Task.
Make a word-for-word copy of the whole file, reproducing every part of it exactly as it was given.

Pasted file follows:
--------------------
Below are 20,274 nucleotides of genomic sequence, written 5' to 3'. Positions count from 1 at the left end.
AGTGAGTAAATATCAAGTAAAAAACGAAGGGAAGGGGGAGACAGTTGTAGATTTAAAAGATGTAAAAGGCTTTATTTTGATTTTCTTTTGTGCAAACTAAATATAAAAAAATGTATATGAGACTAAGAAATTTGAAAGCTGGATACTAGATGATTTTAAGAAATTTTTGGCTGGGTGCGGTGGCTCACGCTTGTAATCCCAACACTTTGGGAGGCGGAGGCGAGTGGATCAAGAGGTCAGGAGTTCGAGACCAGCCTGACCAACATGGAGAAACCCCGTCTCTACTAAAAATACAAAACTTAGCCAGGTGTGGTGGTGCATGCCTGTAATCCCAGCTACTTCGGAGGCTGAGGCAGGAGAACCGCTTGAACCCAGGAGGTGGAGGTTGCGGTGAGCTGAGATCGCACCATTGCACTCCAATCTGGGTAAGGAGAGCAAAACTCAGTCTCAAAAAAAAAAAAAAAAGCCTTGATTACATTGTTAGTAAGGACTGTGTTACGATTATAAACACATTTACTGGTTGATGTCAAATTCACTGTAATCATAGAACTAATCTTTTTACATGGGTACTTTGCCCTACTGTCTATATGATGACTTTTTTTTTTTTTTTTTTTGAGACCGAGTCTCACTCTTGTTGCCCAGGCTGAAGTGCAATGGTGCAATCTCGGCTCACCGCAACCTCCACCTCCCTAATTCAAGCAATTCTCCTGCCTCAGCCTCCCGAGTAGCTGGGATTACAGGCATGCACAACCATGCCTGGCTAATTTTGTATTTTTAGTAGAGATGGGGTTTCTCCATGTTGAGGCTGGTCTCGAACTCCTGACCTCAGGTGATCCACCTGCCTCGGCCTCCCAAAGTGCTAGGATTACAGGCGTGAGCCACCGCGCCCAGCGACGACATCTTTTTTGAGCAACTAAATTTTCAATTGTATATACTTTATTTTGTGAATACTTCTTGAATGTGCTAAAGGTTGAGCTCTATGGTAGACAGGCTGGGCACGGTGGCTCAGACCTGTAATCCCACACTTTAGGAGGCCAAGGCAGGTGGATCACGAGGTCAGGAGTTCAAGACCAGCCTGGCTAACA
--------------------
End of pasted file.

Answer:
Below are 20,274 nucleotides of genomic sequence, written 5' to 3'. Positions count from 1 at the left end.
AGTGAGTAAATATCAAGTAAAAAACGAAGGGAAGGGGGAGACAGTTGTAGATTTAAAAGATGTAAAAGGCTTTATTTTGATTTTCTTTTGTGCAAACTAAATATAAAAAAATGTATATGAGACTAAGAAATTTGAAAGCTGGATACTAGATGATTTTAAGAAATTTTTGGCTGGGTGCGGTGGCTCACGCTTGTAATCCCAACACTTTGGGAGGCGGAGGCGAGTGGATCAAGAGGTCAGGAGTTCGAGACCAGCCTGACCAACATGGAGAAACCCCGTCTCTACTAAAAATACAAAACTTAGCCAGGTGTGGTGGTGCATGCCTGTAATCCCAGCTACTTCGGAGGCTGAGGCAGGAGAACCGCTTGAACCCAGGAGGTGGAGGTTGCGGTGAGCTGAGATCGCACCATTGCACTCCAATCTGGGTAAGGAGAGCAAAACTCAGTCTCAAAAAAAAAAAAAAAAGCCTTGATTACATTGTTAGTAAGGACTGTGTTACGATTATAAACACATTTACTGGTTGATGTCAAATTCACTGTAATCATAGAACTAATCTTTTTACATGGGTACTTTGCCCTACTGTCTATATGATGACTTTTTTTTTTTTTTTTTTTGAGACCGAGTCTCACTCTTGTTGCCCAGGCTGAAGTGCAATGGTGCAATCTCGGCTCACCGCAACCTCCACCTCCCTAATTCAAGCAATTCTCCTGCCTCAGCCTCCCGAGTAGCTGGGATTACAGGCATGCACAACCATGCCTGGCTAATTTTGTATTTTTAGTAGAGATGGGGTTTCTCCATGTTGAGGCTGGTCTCGAACTCCTGACCTCAGGTGATCCACCTGCCTCGGCCTCCCAAAGTGCTAGGATTACAGGCGTGAGCCACCGCGCCCAGCGACGACATCTTTTTTGAGCAACTAAATTTTCAATTGTATATACTTTATTTTGTGAATACTTCTTGAATGTGCTAAAGGTTGAGCTCTATGGTAGACAGGCTGGGCACGGTGGCTCAGACCTGTAATCCCACACTTTAGGAGGCCAAGGCAGGTGGATCACGAGGTCAGGAGTTCAAGACCAGCCTGGCTAACA